One of the major perks of working on the Developer Relations team in San Francisco is that we sit right next to the Integration team, whose job — in a sense — is to test and push the limits of our plugin development platform, through the process of developing useful cross-product components. They are often the first consumers of new enhancements to the plugin framework, the SDK and other core Atlassian technologies, and their experience forms the basis of the best practices we try to promote to the plugin development community.
While the Integration team was developing the Universal Plugin Manager last year, one thing I overheard a lot of complaints about was how difficult it can be to debug OSGi-related problems. The Plugin SDK automatically installs the Felix Web Console into your host application when using atlas-run or atlas-debug, but it falls somewhat short as a debugging tool when you’re trying to fix package or service dependency resolution issues, and it doesn’t work correctly in all of our products.
Another related issue I’ve noticed from developer questions on our forums is that the way our plugin framework encapsulates OSGi and Spring DM — and the relevant magical incantations required in a plugin’s pom.xml and atlassian-plugin.xml configuration — can be pretty opaque to developers. So, when the Integration team lead, John, came up with the idea of making “a better Felix Web Console,” I jumped on it as a 20% project to benefit plugin developers.
So, months later, and after 20% of my time becoming something more on the order of 120%, I’m happy to finally announce the availability of UPM 1.3, which includes the new OSGi tab. Here’s a quick tour of the OSGi tab running in Confluence:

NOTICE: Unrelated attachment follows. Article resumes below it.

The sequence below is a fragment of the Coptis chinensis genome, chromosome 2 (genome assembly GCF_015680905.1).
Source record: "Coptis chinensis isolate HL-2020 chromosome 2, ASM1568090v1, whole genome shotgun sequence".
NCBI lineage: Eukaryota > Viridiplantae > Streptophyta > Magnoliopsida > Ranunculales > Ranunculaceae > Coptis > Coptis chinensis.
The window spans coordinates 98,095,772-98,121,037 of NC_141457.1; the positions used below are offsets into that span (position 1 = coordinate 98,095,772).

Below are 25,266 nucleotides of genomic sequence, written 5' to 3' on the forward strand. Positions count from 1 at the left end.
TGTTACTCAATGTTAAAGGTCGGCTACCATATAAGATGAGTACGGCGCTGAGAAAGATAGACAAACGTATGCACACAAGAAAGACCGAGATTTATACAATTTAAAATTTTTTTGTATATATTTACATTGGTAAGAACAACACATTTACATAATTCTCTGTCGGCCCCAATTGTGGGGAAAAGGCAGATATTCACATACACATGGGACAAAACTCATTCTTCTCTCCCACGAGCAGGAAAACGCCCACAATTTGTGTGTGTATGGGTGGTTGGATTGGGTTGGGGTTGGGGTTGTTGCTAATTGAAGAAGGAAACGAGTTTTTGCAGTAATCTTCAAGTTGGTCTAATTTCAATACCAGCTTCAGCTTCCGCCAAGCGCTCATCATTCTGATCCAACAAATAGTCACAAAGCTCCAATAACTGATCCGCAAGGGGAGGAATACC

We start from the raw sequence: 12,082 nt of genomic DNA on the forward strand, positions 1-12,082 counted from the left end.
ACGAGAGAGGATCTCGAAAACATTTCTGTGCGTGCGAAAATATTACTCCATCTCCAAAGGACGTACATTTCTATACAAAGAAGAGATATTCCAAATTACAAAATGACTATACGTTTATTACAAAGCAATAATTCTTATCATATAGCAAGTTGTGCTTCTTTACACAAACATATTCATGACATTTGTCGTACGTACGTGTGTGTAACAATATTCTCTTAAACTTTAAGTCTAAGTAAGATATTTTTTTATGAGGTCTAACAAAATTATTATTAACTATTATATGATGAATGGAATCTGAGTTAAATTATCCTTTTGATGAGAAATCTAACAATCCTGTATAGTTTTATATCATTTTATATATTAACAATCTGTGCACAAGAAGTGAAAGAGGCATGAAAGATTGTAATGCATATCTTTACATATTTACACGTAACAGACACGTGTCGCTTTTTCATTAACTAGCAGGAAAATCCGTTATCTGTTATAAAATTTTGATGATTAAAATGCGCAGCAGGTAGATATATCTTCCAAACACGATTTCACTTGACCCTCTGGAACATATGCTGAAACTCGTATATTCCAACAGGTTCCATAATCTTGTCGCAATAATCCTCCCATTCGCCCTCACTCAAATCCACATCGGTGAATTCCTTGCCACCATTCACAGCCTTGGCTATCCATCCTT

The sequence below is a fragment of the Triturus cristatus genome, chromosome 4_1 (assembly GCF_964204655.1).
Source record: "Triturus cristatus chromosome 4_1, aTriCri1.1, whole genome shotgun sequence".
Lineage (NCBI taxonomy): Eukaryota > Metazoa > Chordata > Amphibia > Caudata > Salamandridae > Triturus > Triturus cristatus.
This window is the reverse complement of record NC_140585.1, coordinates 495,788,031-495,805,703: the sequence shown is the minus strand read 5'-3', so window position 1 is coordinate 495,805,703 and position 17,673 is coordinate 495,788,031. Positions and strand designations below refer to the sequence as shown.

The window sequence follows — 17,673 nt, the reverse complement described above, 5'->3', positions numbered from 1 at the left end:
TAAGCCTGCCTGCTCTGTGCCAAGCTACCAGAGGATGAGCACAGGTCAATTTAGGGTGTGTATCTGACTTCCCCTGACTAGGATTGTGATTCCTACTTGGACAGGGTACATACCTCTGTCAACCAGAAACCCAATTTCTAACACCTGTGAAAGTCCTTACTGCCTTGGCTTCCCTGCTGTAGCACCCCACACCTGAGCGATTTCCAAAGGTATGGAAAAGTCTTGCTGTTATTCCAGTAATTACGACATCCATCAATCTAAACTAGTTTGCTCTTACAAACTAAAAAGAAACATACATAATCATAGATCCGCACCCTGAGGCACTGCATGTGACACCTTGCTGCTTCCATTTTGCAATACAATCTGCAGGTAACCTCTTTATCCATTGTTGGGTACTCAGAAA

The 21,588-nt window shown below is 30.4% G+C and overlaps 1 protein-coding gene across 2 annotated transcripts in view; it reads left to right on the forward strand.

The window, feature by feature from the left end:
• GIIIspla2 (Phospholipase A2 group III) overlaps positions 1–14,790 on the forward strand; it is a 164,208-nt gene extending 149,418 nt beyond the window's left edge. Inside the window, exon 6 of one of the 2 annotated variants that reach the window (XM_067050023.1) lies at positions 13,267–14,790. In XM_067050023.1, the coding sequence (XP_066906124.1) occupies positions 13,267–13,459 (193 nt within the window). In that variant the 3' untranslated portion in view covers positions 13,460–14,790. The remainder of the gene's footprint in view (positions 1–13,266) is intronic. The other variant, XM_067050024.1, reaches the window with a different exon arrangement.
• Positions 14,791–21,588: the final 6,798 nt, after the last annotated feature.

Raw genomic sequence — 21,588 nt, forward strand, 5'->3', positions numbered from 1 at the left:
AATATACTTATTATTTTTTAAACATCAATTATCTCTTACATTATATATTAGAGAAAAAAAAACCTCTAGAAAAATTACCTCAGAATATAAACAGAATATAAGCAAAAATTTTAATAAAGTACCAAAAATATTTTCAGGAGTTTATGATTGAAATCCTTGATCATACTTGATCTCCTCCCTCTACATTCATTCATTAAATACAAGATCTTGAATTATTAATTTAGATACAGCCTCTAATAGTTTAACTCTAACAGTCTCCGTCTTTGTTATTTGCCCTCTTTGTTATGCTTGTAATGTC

The new OSGi tab looks very similar to the “Manage” tab, but instead of listing installed plugins it lists OSGi bundles. Bundles that are in the ACTIVE state (for example, enabled plugins) are shown in blue, inactive bundles are shown in grey. Clicking a bundle’s title shows all of the bundle’s header information (extracted from its OSGi manifest), as well as the services it provides and uses:
Here I’ve opened Confluence’s System Bundle, which exports a huge number of packages. In the Felix Web Console, a bundle’s package listings are a bit difficult to navigate, particularly when there are thousands of them. My main goal was to improve on that:
So, you can see at a glance which bundles depend on each exported package. Better still, you can click to navigate between interdependent bundles. What happens when I click on the link for the UPM’s bundle?
Ta-da, through the magic of jQuery and AUI it pops open the bundle for the UPM. (Can you tell I’m quite satisfied with myself?) Now what’s this, the UPM imports packages from other bundles? Let’s click.
Indeed, you can quickly see that the UPM relies on components provided not only by the system bundle, but by the REST plugin, the Atlassian Template Renderer and other pieces of conveniently modular functionality. If any of the declared imports were unresolved and not optional, causing plugin enablement to fail, they would show here in red.
Service dependencies are equally clear and easy to navigate, again showing which bundles provide and consume each service, as well as the object classes that each service exposes:
Finally, as suggested by Matt Doar, I included a search function to quickly find OSGi bundles with any manifest headers or service references matching a given string:
UPM 1.3 has the same platform requirements as 1.2.x, namely Plugins 2.6, SAL 2.2, and REST 2.2. That translates to compatibility with the latest released versions of Confluence, FishEye and Crucible, and the upcoming releases of JIRA and Bamboo. UPM 1.3 isn’t yet bundled with any product releases, so to use it in development of your plugin right now, the easiest technique is probably to declare it as a <pluginArtifact> in your plugin’s pom.xml.
Finally, one piece of highly recommended reading: how to set OSGi manifest instructions in your plugin. The SDK and plugin framework are typically smart enough to infer an appropriate set of Import-Package entries for simple plugins, but for more sophisticated plugins we’ve found it’s important to explicitly specify what packages your plugin imports and exports. Knowing how to do this, together with using the new UPM OSGi tab, should make it much faster to develop sophisticated, modular plugins.